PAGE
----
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EU Commission approves Romanian post-Covid recovery plan

EU Commission approves Romanian post-Covid recovery plan

President Ursula von der Leyen said this is good news, however, now municipalities need to deliver on the projects laid out in the plan

On 27 September, the EU Commission finally endorsed Romania’s 29-billion-euro recovery and resilience plan after months of negotiations. This amounts to more than 10% of the Romanian GDP and according to President of the EU Commission Ursula von der Leyen this is good news, but there is still a lot more work to be done.

The priorities and projects set out by Romania’s plan need to be implemented on the local level and municipalities need to deliver on reforms and tangible results – a task that could prove rather difficult.

Prime Minister Florian Citu promised that the central government will pay close attention to the implementation of the recovery plan and will institute all necessary reforms and measures to ensure that the funds can get to where they need to go.

He said that this is a chance Romania is not allowed to miss out on, a chance to make the country’s economy more robust and efficient and a chance to leave a revamped Romania for future generations.

The priorities and funds going into Romania

The Romanian recovery plan has an almost 50/50 split between grants and loans, with investments focusing on three key sectors – Green Transition, Digitalisation, and Economic and Social Resilience. They will receive 14,2 billion euros in grants and 14,9 billion euros in loans.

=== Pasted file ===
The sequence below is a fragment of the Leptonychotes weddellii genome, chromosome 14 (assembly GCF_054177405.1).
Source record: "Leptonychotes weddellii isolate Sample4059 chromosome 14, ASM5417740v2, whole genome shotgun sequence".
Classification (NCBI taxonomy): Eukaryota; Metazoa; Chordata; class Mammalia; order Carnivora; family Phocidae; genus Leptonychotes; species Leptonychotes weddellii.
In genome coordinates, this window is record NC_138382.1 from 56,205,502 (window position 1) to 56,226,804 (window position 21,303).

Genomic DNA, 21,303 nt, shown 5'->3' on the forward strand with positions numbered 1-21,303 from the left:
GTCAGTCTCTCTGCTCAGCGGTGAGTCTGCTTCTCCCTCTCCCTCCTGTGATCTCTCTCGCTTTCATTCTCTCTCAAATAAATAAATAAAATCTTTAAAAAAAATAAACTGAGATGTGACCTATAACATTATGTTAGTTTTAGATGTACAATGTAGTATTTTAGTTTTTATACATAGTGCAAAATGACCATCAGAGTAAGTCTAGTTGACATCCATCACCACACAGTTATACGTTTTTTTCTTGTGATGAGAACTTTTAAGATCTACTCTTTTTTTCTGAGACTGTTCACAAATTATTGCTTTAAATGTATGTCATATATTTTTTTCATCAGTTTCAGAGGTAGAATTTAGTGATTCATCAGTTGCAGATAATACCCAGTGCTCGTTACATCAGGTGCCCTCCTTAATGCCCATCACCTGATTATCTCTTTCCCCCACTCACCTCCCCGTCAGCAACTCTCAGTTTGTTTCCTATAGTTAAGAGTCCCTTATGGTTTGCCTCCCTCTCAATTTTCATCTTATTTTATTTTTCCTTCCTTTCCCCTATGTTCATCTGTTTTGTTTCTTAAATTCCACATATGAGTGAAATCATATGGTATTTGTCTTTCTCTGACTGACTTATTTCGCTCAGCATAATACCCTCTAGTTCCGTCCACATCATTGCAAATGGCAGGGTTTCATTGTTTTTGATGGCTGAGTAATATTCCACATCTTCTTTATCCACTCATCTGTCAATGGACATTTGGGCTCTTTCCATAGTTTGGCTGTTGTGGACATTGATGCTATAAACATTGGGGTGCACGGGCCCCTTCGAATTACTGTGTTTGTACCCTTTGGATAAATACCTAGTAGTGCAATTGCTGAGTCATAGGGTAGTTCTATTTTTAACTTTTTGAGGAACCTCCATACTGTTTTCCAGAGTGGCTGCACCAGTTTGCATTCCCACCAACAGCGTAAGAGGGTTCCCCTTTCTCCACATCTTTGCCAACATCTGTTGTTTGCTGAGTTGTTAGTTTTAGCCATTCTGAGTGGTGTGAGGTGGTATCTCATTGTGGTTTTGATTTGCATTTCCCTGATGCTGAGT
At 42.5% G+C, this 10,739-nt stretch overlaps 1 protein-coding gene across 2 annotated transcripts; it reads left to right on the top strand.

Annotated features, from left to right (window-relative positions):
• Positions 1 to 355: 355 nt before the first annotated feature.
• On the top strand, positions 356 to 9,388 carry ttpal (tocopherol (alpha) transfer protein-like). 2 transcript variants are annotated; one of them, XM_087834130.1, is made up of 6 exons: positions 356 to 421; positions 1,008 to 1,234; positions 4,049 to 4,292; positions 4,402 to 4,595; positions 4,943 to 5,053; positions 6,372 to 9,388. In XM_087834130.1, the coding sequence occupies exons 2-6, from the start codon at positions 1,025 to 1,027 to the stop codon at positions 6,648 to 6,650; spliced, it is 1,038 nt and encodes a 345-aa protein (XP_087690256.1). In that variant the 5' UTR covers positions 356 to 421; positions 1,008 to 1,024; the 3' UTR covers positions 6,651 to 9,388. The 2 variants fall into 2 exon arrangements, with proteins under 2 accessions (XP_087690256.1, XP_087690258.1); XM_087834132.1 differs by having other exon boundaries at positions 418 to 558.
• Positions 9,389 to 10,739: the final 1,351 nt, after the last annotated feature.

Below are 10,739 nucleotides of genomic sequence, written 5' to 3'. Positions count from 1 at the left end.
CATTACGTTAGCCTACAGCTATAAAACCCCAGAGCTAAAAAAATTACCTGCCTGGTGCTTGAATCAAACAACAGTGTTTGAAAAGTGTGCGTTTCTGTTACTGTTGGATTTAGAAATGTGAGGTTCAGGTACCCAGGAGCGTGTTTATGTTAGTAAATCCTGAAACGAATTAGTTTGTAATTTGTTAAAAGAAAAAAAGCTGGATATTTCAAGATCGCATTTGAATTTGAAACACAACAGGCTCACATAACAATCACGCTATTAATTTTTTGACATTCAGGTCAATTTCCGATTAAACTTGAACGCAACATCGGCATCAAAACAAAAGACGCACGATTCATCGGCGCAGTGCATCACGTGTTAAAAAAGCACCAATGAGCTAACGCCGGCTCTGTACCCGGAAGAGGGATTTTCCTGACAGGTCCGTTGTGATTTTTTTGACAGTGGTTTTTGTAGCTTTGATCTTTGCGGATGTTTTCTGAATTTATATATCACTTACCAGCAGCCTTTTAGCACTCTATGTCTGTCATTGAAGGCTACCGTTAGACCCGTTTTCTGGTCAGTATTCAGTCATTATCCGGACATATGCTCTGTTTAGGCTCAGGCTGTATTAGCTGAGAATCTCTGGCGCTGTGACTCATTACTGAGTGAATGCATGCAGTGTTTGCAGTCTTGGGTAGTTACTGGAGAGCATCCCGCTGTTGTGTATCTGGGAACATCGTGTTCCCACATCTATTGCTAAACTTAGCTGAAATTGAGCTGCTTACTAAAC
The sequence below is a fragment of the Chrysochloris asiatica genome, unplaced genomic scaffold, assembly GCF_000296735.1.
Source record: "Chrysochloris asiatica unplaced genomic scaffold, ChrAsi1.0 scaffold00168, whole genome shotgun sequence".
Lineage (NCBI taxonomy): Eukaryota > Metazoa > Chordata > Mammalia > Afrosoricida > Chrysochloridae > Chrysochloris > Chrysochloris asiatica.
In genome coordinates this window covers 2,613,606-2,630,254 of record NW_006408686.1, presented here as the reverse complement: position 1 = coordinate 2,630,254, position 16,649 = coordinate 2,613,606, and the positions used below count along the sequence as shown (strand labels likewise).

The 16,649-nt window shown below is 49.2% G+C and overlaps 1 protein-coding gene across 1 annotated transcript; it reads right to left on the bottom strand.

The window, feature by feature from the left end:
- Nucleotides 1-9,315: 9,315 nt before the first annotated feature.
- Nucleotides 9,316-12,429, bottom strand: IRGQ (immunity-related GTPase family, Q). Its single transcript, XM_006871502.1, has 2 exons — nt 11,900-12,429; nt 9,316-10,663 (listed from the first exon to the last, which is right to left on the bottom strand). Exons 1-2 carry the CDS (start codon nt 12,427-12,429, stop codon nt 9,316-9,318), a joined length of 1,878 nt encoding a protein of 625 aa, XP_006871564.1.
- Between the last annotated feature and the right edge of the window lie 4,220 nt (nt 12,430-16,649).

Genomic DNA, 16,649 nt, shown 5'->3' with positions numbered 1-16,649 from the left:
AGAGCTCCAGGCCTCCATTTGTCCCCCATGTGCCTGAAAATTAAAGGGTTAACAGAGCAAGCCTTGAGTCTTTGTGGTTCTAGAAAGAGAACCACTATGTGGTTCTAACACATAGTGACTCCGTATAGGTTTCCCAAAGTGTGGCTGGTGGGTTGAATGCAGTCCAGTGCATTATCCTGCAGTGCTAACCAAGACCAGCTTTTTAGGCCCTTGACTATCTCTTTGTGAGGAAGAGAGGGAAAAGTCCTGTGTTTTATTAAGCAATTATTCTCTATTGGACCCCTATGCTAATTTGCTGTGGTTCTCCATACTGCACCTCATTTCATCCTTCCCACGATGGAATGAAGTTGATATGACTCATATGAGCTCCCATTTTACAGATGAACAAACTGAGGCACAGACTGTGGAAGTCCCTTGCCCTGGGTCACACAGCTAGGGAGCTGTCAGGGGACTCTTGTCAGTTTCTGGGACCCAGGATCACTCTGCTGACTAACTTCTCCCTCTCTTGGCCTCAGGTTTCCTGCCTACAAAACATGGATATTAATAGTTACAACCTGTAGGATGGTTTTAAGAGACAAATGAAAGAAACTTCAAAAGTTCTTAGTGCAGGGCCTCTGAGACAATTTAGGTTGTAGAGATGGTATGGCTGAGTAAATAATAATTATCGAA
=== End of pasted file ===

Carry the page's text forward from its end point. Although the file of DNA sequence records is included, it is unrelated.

The biggest portion of the recovery plan will go towards Green Transition, around 41%. The biggest share (3,9 billion) of that will, in turn, be used to revamp the railway system, followed by a 2,7-billion-euro investment into the energy efficiency of the housing stock.

Another sector to benefit from the plan is Urban Mobility at 1,8 billion and the last one is clean energy production with 855 million.

Romanian lawmakers envision 21% of the funds going towards supporting the digital transition. 1,5 billion euros will be spent to digitalise the public administration, 881 million will go towards digital service in education and last but not least – 470 million will go towards digitalising healthcare.

The last sector is called Reinforcing Romania’s Economic and Social Resilience. Here, there are some key issues the government wants to focus on, however, they have not yet laid out specific programmes and costs for most of them. These are strengthening the public administration, social and territorial cohesion, fiscal sustainability and strengthening the resilience of the health system.  



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